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Plastic Bag Recycling Update


"What's going on with plastic bags in Chicago" is a question we're often asked. Unfortunately, the answer is that we probably won't know for another year, even though the plastic bag law was passed eighteen months ago. On February 28, 2010, the first reports from businesses in Chicago about plastic bag recycling during the 2009 year are due to the Chicago Department of the Environment. The DOE will then tally the results and issue a report at the end of 2010 to tell us just how successful the plastic bag recycling ordinance was in its first year.

City Council passed an ordinance in May of 2008 that would require all stores that receive 25% of their gross sales from food or pharmaceuticals to set up bins where customers could recycle plastic bags. Those bags are to be labeled with the words “PLEASE REUSE OR RECYCLE AT PARTICIPATING STORE.” The stores are responsible for negotiating with their waste haulers just how those bags are to be recycled and how much it will cost. The full ordinance can be read here.

At the time, the Chicago Recycling Coalition lauded the City Council's attempt to deal with the ongoing problem of plastic bag litter but criticized their focus on small to medium businesses, while letting large stores like Best Buy and Home Depot off the hook. Here is a part of the CRC's response to Alderman Virginia A. Rugai and the Committee on Energy, Environmental Protection & Public Utilities, written by then CRC Vice-President and now President Mike Nowak:

As I stated when I first testified before this committee, this is a complex issue that is ill-served by quick and superficial debate. While we thank the committee for allowing us to provide limited input into the construction of this document, frankly we feel that we were not included in the discussion in a meaningful way. It was only after Aldermen Laurino and Burke had completely written their versions that we were aware that these drafts existed. Also, certain measures that we suggested, such as a fee on bags, were never seriously considered.

The initial Combined Ordinance was a fairly strong copy of the recently passed New York City ordinance. It called for plastic bag recycling to be available in all stores greater than 5000 square feet or in smaller stores if they are chains of five stores or more. Those stores are gone from the ordinance we're looking at now. The failure to include these stores is, to use a baseball metaphor, a swing and a miss. When the CRC asked why such businesses were not to be included in this ordinance, the response was that people are not in the habit of returning their plastic bags to hardware stores and electronic stores. But they're not in the habit of returning plastic bags to pharmacies and small corner grocers, either, and those businesses are included in the ordinance. This law is not just about getting bags into bins. It's about changing attitudes and patterns of behavior. With proper education and promotion, people can be taught to do remarkable things. Important things. Responsible things.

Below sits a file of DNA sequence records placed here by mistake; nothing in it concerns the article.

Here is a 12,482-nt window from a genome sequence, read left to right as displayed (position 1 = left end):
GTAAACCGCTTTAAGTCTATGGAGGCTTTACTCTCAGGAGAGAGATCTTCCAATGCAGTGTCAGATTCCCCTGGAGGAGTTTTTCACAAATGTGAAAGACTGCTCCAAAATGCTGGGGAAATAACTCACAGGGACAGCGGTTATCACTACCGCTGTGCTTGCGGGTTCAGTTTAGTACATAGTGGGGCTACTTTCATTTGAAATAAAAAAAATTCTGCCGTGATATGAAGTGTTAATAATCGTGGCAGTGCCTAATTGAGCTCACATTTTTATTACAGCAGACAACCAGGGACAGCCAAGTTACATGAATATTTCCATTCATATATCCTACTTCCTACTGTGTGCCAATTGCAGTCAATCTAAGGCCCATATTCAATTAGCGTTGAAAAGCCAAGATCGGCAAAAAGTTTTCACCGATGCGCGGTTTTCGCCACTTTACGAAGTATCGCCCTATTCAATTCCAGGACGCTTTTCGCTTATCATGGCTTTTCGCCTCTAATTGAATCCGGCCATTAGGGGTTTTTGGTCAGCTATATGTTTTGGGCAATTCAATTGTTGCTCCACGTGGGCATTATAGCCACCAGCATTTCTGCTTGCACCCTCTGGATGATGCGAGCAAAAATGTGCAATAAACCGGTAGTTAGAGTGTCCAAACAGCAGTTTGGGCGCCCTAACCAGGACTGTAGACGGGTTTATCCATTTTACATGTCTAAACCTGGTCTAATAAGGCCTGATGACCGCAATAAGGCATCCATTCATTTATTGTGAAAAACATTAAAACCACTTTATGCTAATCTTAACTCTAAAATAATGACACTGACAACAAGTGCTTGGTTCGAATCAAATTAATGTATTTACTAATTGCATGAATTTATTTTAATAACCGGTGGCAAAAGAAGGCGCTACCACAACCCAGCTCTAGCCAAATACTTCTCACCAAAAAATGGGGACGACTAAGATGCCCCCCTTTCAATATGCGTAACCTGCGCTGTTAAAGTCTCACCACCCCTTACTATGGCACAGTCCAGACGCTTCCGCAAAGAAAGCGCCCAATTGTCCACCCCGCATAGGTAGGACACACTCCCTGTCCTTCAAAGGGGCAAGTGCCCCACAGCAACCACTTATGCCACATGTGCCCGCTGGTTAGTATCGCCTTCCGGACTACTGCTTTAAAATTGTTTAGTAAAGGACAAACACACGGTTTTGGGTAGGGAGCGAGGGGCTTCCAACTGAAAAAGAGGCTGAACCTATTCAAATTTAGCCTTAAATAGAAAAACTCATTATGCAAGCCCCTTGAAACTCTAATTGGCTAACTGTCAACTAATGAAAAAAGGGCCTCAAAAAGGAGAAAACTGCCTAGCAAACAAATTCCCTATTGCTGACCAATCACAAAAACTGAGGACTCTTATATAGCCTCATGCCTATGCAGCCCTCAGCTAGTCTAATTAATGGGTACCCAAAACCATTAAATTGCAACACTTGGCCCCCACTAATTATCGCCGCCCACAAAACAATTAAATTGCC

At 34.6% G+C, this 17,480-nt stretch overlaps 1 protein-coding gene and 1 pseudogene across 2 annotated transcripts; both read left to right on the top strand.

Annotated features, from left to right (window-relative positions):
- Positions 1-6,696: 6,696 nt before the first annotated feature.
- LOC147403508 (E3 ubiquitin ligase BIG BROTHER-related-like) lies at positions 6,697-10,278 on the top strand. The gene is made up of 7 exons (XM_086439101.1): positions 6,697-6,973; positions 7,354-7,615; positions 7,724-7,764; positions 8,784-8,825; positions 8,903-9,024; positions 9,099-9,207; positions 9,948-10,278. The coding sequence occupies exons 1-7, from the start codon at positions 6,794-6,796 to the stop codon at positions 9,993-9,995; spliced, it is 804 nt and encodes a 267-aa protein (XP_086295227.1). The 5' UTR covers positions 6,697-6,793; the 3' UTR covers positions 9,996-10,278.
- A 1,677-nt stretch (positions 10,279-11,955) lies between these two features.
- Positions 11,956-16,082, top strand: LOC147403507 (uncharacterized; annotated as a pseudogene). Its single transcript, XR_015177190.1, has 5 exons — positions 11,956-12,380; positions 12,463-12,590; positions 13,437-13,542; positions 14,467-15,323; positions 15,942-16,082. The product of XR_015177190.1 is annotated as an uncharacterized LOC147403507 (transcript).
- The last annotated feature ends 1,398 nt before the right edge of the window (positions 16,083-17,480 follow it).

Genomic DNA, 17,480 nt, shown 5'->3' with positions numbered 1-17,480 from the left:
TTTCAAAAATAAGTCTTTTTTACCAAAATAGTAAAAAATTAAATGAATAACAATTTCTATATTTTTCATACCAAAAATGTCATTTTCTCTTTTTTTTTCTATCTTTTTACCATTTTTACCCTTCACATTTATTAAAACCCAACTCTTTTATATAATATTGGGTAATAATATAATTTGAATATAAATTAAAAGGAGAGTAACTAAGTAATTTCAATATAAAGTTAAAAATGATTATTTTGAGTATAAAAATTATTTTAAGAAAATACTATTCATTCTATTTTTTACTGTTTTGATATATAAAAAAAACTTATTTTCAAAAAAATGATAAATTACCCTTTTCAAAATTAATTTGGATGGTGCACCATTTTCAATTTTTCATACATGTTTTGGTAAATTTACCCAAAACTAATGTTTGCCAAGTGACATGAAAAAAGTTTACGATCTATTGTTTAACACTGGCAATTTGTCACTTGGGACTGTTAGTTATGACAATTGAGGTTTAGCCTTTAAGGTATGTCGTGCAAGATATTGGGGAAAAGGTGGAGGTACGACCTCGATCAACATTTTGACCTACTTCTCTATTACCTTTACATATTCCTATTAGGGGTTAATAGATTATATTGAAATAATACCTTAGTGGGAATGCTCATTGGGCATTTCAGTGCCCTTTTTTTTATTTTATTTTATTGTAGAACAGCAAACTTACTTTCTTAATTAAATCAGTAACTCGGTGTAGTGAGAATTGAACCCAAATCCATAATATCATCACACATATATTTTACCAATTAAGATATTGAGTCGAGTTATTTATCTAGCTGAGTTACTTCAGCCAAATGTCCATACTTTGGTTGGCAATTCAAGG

News Coverage

We won't know until the end of next year just how successful this ordinance has been. We're keeping our fingers crossed. But we welcome anecdotal evidence of the progress of this law in Chicago neighborhoods. If you have a story to tell us about plastic bag recycling in your neighborhood, the best place to post it right now is on our Facebook site. In the meantime, here are some reactions in the news.

Recycling advocates pan city's plastic bag law (Chi-Town Daily News, 5/7/2008)

No ban, no tax, no end in sight (Chicago Reader, 5/8/2008)

Small grocers say new plastic bag law could help Earth but hurt business (Medill Reports, 5/15/2008)

Recycling advocates pan city's plastic bag law (Chi-Town Daily News, 5/7/2008

In the interim both Target and CVS have stepped up with national programs to reward shoppers who either bring reusable bags or decline plastics

Target, CVS put plastic bags in the bull's-eye, pay for reusables (USAToday, 10/19/2009)

For more information on the seriousness of the plastic bag issue log onto this article from Earth911.